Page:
4. Knowing this, you may want to look at a new amp. If you are hearing distortion at 50% volume, then this is your amp running out of steam. As power output goes up, so does THD (distortion). You want to keep the amp operating at an appropriate level, and pushing it too hard will cause the amp to clip which can damage your speakers.

That looks to be an old entry-level stereo receiver. You can get something now from Yamaha that will put out an honest 80 watts or more and give you more headroom. Check out www.accessories4less.com for some good deals on refurbished units.
 

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Discussion Starter · #3 ·
Thank You for Your reply!

There isn't a real need to "bi-amp" the speakers, 1/3 volume is loud enough, even at small parties :D Curiosity sparked my question. Good to hear that the most probable cause of the distortion is the amp, because I was beginning to afraid that the speakers are going. Another thing I'm a little bit afraid of is that I read that underpowering the speakers can and may damage them. Should I be afraid of this using my current setup?
 

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Thank You for Your reply!

There isn't a real need to "bi-amp" the speakers, 1/3 volume is loud enough, even at small parties :D Curiosity sparked my question. Good to hear that the most probable cause of the distortion is the amp, because I was beginning to afraid that the speakers are going. Another thing I'm a little bit afraid of is that I read that underpowering the speakers can and may damage them. Should I be afraid of this using my current setup?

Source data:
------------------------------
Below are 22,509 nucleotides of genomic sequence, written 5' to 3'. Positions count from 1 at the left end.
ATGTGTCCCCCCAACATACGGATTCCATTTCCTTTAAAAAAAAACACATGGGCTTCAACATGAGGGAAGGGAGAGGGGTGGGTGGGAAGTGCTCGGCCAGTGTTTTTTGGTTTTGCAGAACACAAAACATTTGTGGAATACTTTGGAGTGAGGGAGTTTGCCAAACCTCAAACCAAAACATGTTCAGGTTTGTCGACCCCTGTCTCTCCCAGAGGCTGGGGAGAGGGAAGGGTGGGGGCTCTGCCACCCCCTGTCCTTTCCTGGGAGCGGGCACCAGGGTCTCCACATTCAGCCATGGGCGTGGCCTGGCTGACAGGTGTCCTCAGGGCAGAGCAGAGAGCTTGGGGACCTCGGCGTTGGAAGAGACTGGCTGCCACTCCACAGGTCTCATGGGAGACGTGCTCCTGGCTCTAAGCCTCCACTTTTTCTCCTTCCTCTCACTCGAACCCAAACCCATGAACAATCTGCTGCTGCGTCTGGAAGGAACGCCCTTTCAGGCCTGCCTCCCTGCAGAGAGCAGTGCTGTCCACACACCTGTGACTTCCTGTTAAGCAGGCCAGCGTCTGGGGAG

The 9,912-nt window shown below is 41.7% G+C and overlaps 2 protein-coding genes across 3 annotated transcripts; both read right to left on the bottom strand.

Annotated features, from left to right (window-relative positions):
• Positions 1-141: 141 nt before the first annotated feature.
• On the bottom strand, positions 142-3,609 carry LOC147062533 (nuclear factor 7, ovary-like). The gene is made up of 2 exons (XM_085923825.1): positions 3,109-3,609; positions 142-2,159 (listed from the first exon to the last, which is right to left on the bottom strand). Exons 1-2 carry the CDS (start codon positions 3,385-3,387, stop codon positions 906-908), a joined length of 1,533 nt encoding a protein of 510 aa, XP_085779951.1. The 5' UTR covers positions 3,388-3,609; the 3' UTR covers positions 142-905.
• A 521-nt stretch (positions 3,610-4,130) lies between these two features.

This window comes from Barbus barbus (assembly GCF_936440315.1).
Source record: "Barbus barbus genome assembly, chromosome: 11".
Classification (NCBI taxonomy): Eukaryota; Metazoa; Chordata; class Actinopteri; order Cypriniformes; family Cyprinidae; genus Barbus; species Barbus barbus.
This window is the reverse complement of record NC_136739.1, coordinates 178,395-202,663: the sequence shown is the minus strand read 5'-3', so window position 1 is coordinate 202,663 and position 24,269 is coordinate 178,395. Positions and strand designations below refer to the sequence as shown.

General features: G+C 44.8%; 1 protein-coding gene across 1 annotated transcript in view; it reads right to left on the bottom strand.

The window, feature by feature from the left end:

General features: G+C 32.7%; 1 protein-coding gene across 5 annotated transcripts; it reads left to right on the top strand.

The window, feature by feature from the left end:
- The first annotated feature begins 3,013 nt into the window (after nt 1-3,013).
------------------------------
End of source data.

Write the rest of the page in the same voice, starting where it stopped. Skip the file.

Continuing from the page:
You can't damage speakers by providing a small amount of power, you can send 1 watt via a small T-amp and they will play fine.

What this refers to is clipping. When you push an amp too hard, it will clip the signal and this can cause damage to your speakers. The important thing is to operate your amplifier within it's means, if you find yourself needing more volume, then you need more power or you can risk clipping. Based on your listening habits, this will not be an issue for you. But if you find yourself wanting it louder, I would recommend a new amplifier/receiver.
 
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Third: That A+B mumbo jumbo leads me to this - the speakers supposedly have bi-wiring and was wondering if I can use that to do the A+B. This part is the actual part that confuses me the most. Recently, I lost both bi-wiring links on one of my speakers, and didn't know that they were necessary for the speakers to function properly, so I connected the positive and negative to the top pair of connectors and noticed that the speaker did not play any low freqs and the highs were kinda silent. Figured out, that they were necessary so I connected the two pairs with a wire and it works fine now. I have a vague understanding of how crossovers work and why are they needed, but what I don't get is if the speakers have crossovers inside of them (I assumed that, since one signal with all the frequencies goes into the speaker and it works correctly) why the two pairs of connectors? Anyway, is it going to change anything if I connect A+B from amp to the speakers two pairs? Or could it potentially damage something?

Thank You in advance! :)
If you are missing the jumpers for the speakers - then cut some small wire and use it
to connect the lower inputs to the upper inputs > black to black, and red to red - then
connect your speakers from the receiver with wire to the upper or lower section only.
I would not use both the A and B speaker inputs on your receiver.

http://i782.photobucket.com/albums/yy109/postcards_2010/P1150766.jpg